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Rethinking Juvenile Justice and Schools

How Students Can Suffer When Cutting Class is Treated as a Crime

Part 1 of 2

Policy Recommendations

Jurisdictions should examine their responses to truancy and identify opportunities to adopt more research-based, developmentally appropriate approaches for helping youth who skip school to avoid the juvenile justice system and stay in class.

Five concrete policy, practice, and funding strategies for policymakers and juvenile justice and education leaders to consider include:

1. Evaluate Current Policies

Reconsider whether legislative and administrative policies that allow youth to be arrested and/or referred to juvenile or other types of courts solely because of school attendance challenges is the most effective approach. Approximately half of states have decriminalized truancy in some manner.

2. Designate Leadership

Designate primary responsibility for addressing truancy to agencies and organizations whose core mission and expertise is focused on education and youth development (schools, youth and family service systems, and community-based organizations) rather than public safety (police, courts, and probation), and allocate the necessary resources accordingly.

3. Focus Interventions

Regardless of the entity responsible, focus truancy interventions on partnerships with youth, families, and communities to assess and address the underlying needs driving youth’s school engagement challenges rather than a punitive approach reliant on mandatory attendance orders and compliance checks that doesn’t address the root cause of an individual’s truancy or foster long-term behavior change. Given the paucity of research on evidence-based truancy interventions, jurisdictions should emphasize this individualized approach as well as invest in interventions such as cognitive behavioral and family therapy that have proven effective more generally at improving outcomes for youth involved or at risk of involvement with the juvenile justice system.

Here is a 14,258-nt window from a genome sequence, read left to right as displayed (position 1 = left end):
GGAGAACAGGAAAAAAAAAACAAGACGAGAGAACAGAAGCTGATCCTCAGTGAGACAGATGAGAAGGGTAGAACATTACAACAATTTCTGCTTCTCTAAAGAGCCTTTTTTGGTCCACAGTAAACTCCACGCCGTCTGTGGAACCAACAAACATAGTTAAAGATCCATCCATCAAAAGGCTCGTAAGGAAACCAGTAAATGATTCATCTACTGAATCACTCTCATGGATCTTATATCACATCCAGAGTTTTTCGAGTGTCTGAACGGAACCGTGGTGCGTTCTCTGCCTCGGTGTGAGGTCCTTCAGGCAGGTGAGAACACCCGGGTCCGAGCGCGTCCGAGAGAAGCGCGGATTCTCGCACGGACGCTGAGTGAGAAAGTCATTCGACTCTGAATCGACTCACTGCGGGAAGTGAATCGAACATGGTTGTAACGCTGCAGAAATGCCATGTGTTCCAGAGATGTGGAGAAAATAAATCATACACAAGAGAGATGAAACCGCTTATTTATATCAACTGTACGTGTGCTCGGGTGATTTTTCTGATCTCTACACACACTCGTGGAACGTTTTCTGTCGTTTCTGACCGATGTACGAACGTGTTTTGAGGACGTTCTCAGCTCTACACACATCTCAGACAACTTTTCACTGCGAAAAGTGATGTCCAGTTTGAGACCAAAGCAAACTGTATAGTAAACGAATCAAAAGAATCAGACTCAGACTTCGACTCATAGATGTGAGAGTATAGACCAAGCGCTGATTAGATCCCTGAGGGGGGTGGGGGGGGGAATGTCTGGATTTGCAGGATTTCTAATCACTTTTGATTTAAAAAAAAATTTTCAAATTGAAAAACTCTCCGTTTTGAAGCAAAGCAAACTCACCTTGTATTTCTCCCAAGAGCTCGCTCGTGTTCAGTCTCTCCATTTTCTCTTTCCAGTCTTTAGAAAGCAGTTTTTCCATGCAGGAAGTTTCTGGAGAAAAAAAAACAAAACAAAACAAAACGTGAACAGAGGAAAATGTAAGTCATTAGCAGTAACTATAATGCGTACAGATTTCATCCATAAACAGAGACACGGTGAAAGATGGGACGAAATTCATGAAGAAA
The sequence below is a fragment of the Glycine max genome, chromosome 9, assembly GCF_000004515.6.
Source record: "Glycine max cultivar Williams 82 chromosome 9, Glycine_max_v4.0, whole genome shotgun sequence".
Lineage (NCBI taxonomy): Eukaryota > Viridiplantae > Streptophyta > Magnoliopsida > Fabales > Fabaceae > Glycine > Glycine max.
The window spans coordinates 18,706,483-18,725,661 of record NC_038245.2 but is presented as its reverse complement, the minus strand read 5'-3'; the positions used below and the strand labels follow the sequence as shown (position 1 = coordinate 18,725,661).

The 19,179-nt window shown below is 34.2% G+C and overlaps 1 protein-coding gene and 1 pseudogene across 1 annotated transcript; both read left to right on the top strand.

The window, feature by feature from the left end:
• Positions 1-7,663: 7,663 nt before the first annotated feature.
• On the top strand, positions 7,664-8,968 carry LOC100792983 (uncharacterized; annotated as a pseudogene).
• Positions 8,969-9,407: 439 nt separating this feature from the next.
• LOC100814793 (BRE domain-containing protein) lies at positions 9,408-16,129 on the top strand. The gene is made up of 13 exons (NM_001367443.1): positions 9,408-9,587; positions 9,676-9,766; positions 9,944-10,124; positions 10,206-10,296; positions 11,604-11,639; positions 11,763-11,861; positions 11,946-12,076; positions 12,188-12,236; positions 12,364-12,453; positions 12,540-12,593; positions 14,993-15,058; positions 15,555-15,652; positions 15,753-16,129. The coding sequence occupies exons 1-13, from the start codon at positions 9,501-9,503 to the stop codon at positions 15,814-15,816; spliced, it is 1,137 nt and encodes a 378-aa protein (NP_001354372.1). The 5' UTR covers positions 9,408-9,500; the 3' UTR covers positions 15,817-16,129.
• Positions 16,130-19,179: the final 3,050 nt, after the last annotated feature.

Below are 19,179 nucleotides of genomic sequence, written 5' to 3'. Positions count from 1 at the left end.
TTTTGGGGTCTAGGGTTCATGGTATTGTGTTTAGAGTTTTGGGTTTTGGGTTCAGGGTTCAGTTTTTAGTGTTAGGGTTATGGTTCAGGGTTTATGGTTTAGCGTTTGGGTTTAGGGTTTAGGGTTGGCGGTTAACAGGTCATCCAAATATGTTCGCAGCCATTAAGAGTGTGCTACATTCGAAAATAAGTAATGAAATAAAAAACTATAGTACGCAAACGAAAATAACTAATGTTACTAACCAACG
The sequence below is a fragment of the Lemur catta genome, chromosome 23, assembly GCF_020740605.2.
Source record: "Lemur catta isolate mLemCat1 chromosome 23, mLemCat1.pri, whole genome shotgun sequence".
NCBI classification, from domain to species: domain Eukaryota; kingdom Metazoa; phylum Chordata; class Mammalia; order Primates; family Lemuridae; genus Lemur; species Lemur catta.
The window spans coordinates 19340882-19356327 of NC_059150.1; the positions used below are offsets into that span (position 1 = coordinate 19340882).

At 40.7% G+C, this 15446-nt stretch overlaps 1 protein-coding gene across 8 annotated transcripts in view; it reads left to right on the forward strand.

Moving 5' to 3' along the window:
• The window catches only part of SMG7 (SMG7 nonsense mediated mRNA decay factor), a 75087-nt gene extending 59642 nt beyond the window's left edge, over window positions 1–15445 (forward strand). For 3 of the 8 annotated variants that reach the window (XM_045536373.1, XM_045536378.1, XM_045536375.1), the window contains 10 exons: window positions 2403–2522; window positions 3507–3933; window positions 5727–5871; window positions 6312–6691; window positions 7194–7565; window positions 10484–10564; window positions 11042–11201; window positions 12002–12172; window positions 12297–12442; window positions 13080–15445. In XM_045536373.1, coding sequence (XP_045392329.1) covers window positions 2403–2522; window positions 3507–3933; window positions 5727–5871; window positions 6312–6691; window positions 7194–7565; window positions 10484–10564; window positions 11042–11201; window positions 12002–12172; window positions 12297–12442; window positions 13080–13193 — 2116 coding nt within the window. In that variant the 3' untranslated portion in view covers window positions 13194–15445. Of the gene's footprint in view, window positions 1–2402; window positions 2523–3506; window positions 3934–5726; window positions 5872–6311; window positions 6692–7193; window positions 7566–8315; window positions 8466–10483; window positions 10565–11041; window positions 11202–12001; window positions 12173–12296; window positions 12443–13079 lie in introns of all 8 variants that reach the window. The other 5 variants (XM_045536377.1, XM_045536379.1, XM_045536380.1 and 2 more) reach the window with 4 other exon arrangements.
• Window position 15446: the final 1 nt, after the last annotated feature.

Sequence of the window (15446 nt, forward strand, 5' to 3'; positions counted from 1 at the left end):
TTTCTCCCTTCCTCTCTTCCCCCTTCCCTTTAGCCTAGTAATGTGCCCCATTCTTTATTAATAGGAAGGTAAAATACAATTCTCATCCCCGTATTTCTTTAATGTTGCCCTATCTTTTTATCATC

4. Establish Realistic Goals

Establish realistic goals for truant youth’s attendance improvements rather than strict, mandatory daily attendance orders that set youth up for failure given that adolescents are developmentally wired to act impulsively and not consider the long-term consequences of their actions.

5. Use Incentives

Establish a formal system of incentives and developmentally appropriate graduated responses as the primary tools to motivate attendance behavior change rather than sanctions, such as probation, detention, or home confinement, that research shows are costly and ineffective.

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